They're known as man's best friend; but dogs could soon also be their greatest ally in the fight against prostate cancer. Britain's National Health Service recently approved a trial for dogs capable of sniffing out prostate cancer in the hope that it could show up inaccuracies in the current PSA (prostate specific antigen) test.

It's long been known that a dog's remarkable sense of smell can detect minute odors known to be associated with many cancers which are understood to be linked to volatile organic compounds produced by malignant cells.

"Dogs have got this fantastic sense of smell; three-hundred million sensory receptors, us humans have five million. So they're very, very good at finding minute odors. What we now know is that cancer cells that are dividing differently have different volatile organic compounds -- smelly compounds -- that are associated with the cells. And dogs with their incredible sense of small can find these in things like breath and urine," said Dr. Claire Guest who co-founded charity Medical Detection Dogs in 2008 to train specialist dogs to detect human diseases.

She added that the dogs' ability to sense chemical changes has been known throughout history but overlooked by modern medicine: "What dogs are doing is actually revisiting a way in which diagnosis has been done centuries ago. It was understood then that different volatiles - or smelly compounds - could be involved with changes in our body and may in fact enable someone to make an accurate diagnosis. But this has been very much forgotten. What the dogs are doing is finding the odors from bio-chemical changes in our body and this is opening a new way of diagnosing diseases and conditions in the future."

Medical Detection Dogs gained approval from Milton Keynes University Hospital for further trials, after initial testing showed trained dogs can detect prostate tumors in urine in 93 percent of cases. The charity says dogs undergo training for a period of about six months, after which they can reliably identify urine with traces of cancer cells in it. At the charity's facility the dogs do the rounds, sniffing a machine that holds eight urine samples. When they detect the sample that contains cancer cells, they either stop and sit down by it, bark or lick the bottle to indicate they can smell the cancer. Dogs are initially rewarded when they detect any urine scent, and then later only rewarded when they successfully identify cancer cells in urine samples.

Dr. Guest says dogs can detect the scent of cancer almost instantly, meaning they could potentially check many more samples than a human could possibly do.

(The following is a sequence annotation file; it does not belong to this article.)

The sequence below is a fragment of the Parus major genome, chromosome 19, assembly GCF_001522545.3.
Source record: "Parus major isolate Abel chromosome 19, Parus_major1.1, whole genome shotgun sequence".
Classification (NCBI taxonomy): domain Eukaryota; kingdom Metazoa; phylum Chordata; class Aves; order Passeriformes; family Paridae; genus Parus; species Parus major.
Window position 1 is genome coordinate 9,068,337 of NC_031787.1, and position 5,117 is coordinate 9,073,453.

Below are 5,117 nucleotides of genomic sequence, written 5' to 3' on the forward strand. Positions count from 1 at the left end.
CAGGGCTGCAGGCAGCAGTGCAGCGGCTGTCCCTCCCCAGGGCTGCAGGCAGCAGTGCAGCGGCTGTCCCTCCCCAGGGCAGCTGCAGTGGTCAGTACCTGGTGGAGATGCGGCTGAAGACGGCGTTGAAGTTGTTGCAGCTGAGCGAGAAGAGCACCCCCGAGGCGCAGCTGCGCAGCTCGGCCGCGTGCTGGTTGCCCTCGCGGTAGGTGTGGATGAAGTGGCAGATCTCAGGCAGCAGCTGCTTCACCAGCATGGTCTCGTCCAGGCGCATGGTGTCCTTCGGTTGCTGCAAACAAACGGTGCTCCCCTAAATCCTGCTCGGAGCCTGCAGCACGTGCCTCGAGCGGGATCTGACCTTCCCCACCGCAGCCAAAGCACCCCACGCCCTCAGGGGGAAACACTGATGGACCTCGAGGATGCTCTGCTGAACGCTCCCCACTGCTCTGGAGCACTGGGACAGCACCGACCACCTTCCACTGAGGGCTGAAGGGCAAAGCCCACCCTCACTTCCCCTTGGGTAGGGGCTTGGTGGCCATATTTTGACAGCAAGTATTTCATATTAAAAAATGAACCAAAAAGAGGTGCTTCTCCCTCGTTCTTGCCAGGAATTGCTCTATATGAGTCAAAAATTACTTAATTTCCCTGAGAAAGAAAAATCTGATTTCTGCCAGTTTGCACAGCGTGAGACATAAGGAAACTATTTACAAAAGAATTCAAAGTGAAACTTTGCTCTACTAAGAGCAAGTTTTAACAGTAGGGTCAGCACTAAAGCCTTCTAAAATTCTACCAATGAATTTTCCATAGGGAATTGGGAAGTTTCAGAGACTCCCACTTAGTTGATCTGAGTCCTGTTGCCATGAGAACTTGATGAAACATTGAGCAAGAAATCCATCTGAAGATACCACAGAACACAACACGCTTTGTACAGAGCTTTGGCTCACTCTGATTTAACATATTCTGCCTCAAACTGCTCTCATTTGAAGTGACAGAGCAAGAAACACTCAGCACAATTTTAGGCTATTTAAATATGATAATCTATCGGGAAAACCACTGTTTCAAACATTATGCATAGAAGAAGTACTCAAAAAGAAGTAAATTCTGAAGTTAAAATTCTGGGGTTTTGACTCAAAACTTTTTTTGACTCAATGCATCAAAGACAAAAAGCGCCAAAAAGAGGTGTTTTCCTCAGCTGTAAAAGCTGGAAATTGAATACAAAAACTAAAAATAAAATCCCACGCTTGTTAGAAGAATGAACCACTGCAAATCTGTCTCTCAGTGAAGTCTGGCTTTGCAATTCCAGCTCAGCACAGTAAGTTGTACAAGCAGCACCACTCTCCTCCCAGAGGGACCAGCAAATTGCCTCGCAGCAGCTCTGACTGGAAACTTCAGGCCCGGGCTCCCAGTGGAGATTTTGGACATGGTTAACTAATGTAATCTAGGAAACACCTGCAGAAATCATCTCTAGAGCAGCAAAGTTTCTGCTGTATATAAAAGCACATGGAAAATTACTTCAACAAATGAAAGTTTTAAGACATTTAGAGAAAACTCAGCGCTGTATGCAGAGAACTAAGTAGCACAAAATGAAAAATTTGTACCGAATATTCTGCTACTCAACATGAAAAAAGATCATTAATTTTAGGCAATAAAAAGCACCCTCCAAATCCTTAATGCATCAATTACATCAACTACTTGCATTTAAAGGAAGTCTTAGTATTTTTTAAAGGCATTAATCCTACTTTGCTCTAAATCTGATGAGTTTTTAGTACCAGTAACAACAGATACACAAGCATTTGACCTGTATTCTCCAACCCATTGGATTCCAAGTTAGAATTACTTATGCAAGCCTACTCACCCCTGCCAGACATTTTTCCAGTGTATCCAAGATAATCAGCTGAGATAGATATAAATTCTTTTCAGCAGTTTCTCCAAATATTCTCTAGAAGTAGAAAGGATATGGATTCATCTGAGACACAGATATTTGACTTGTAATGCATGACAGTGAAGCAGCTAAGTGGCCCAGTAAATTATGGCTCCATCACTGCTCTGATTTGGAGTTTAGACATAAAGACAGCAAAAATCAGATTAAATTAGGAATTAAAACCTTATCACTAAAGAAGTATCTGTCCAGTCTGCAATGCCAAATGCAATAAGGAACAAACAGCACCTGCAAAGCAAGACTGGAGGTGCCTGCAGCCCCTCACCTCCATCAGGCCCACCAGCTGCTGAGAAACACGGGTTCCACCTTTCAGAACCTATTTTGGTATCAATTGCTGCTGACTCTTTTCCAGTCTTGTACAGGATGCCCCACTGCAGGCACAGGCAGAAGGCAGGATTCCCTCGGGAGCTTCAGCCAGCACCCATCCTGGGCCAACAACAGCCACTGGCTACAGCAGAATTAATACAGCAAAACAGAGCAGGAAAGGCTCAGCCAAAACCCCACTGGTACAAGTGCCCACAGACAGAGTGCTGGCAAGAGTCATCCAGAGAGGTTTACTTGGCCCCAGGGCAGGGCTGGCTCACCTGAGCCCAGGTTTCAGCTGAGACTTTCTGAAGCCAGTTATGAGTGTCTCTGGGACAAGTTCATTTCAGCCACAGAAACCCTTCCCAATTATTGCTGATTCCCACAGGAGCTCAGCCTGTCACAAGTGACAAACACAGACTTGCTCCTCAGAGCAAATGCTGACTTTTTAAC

"These dogs have the ability to screen hundreds of samples in a day; it's something they find very easy, they enjoy their work. To them it's a hunt game - they find the cancer," she said.

For Dr. Guest, it was this 'game' that potentially saved her life. In 2009 her labrador Daisy made her aware that she was suffering from the early stages of breast cancer when she began to nudge Dr. Guest's chest. Daisy, now 11-years-old, is one of the dogs taking part in the trials in Milton Keynes.

According to the charity, there are strong reasons for such a study. Prostate cancer is the most common cancer in men in the UK, and the second most common cause of cancer death.

The current PSA test involves analyzing a blood sample for a specific protein produced by the prostate gland; an elevated level of which could indicate prostate cancer and require a biopsy to be carried out. But the test has a high 'false positive' rate meaning many men may undergo the invasive procedure unnecessarily, and many general practitioners are reluctant to use it.

The scientists hope that dogs could provide a second line cancer screening service that demonstrated a low false positive rate and higher accuracy. And if dogs can be proved to be a reliable screening tool, a test could eventually be developed that is far superior to the PSA test.

While the current trials are focused on training dogs to accurately detect prostate cancer in urine samples, Rowena Fletcher from Milton Keynes University Hospital says dogs' unique skill could make them a valuable resource for doctors in detecting many more diseases.

"A lot of different diseases could carry a chemical signature, and then really the dogs could be used potentially to look at any other diseases which also had a chemical signature," she said.

While many dog-lovers may think it would be nice to have a dog in every doctor's surgery to screen for cancer, ultimately that is not practical. Instead the scientists hope their research will lead to the invention of an electronic nose that will mimic that of a dog's.

"Ultimately we hope to use the information that the dogs produce to actually develop an electronic nose. So eventually you could have a machine that sits on your consultant's desk, you'd put the urine sample in it and it would tell you if it was positive or negative. That would be the ultimate aim," added Fletcher.

However, a viable 'electronic nose' is still many years away, with no technology able to get close to the sniffing power of man's four-legged friend.

"The problem the electronic nose scientist has is that currently their sensitivity is well below the dog. A dog can find parts per trillion; we had an electronic nose working alongside the dogs recently and they were unable to find anything below parts per million," said Dr. Guest.